Wearing a face mask is certainly not an iron-clad guarantee that you won’t get sick—viruses can also transmit through the eyes, and tiny viral particles, known as aerosols, can penetrate masks. However, masks effectively capture droplets, which is the main transmission route of coronavirus. Some studies have estimated a roughly fivefold protection versus no barrier alone (although others have found lower effectiveness levels).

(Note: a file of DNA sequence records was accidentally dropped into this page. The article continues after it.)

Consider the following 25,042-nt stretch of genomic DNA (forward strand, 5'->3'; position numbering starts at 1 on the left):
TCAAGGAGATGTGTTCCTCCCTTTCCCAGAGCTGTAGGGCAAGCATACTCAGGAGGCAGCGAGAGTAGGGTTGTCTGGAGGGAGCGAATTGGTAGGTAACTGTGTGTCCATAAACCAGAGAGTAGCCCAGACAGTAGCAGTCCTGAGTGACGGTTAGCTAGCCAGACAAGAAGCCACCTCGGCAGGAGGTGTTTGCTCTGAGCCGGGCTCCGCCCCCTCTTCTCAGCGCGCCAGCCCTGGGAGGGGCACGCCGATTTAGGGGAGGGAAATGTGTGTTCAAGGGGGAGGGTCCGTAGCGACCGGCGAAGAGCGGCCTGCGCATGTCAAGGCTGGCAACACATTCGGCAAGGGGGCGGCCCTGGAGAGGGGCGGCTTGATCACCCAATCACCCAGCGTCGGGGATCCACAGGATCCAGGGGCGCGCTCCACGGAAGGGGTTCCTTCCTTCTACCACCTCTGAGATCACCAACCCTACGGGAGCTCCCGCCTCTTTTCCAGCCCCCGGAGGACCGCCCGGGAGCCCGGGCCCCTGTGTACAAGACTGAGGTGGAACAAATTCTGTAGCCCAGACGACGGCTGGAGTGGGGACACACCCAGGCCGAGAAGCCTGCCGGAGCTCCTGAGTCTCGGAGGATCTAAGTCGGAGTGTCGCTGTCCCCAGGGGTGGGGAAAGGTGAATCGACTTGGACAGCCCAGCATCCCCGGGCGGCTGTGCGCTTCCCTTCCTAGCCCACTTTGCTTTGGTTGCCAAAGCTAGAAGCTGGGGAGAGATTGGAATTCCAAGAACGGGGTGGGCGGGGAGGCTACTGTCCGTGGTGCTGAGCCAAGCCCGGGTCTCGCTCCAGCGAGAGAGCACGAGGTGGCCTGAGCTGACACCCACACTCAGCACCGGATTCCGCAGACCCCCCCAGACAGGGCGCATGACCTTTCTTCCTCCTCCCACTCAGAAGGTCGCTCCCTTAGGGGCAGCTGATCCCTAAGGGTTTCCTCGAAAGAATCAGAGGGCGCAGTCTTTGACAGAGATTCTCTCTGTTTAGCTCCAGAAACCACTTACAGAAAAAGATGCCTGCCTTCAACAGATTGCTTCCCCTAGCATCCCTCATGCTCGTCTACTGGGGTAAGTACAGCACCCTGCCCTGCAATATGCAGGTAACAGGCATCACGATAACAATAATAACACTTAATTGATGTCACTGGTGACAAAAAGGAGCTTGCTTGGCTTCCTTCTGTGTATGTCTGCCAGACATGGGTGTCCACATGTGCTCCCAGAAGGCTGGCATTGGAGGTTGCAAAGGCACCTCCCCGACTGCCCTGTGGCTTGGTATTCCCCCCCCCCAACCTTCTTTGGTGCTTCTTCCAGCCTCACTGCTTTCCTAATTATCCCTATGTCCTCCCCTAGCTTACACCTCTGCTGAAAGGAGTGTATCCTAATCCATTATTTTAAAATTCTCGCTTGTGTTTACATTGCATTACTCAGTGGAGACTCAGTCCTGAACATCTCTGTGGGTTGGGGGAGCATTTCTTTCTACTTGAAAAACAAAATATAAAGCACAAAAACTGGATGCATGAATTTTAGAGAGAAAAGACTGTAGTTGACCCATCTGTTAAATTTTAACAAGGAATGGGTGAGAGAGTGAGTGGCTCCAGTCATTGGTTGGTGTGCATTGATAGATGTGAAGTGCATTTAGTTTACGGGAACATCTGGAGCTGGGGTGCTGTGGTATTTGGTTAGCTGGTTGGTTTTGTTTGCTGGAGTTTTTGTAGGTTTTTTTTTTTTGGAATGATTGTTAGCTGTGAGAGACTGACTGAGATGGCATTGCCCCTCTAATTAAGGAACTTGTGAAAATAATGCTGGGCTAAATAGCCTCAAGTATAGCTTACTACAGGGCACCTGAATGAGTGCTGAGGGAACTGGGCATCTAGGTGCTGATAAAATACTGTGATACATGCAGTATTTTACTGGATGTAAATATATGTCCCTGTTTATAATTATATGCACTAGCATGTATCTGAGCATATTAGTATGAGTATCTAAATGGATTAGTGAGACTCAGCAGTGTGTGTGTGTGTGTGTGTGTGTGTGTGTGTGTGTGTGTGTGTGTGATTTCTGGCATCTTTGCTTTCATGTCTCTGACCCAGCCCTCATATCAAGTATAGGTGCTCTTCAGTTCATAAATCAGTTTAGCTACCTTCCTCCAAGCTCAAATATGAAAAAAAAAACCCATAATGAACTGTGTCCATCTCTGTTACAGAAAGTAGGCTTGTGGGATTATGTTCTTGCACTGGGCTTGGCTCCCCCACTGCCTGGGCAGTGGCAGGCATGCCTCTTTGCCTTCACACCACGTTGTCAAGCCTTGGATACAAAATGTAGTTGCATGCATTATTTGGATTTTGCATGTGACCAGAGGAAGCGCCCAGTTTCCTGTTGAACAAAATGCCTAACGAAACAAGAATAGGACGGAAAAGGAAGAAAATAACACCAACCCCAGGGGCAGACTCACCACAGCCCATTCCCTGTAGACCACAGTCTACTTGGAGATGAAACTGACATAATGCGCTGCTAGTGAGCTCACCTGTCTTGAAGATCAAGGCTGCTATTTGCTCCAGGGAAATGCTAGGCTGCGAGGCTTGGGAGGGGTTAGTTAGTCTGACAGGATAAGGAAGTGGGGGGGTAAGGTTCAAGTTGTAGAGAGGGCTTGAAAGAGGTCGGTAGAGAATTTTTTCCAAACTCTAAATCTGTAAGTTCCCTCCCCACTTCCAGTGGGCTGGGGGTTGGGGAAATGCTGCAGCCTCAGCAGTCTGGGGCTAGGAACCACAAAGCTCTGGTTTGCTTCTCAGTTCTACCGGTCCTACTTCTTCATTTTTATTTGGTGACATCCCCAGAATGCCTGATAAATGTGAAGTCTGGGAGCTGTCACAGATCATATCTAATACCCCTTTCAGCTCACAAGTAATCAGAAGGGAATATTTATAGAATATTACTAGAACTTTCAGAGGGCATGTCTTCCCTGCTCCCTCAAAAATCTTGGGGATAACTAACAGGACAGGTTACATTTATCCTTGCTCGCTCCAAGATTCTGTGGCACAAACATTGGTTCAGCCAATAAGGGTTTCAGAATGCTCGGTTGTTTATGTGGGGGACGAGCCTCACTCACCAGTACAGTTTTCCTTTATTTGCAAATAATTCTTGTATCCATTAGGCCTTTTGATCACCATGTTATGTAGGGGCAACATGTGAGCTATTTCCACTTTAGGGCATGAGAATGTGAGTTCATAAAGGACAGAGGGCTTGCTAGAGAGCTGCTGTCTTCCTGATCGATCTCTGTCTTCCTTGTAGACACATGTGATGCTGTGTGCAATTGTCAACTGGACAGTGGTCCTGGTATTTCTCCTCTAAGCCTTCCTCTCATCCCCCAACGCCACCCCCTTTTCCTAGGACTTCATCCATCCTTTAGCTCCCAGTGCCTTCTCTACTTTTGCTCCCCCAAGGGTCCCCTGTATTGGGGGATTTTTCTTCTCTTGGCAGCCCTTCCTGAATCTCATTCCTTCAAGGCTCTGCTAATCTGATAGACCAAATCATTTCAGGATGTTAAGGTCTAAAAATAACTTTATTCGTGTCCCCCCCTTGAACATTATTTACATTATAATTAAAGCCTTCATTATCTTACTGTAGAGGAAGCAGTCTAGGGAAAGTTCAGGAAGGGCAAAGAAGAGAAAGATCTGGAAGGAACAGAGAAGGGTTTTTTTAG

If you are likely to be in close contact with someone infected, a mask cuts the chance of the disease being passed on. If you’re showing coronavirus symptoms, or have been diagnosed, wearing a mask can also protect others. So, masks are crucial for the health and social care workers looking after patients and are also recommended for family members who need to care for someone who is ill—ideally, both the patient and caregiver should have a mask.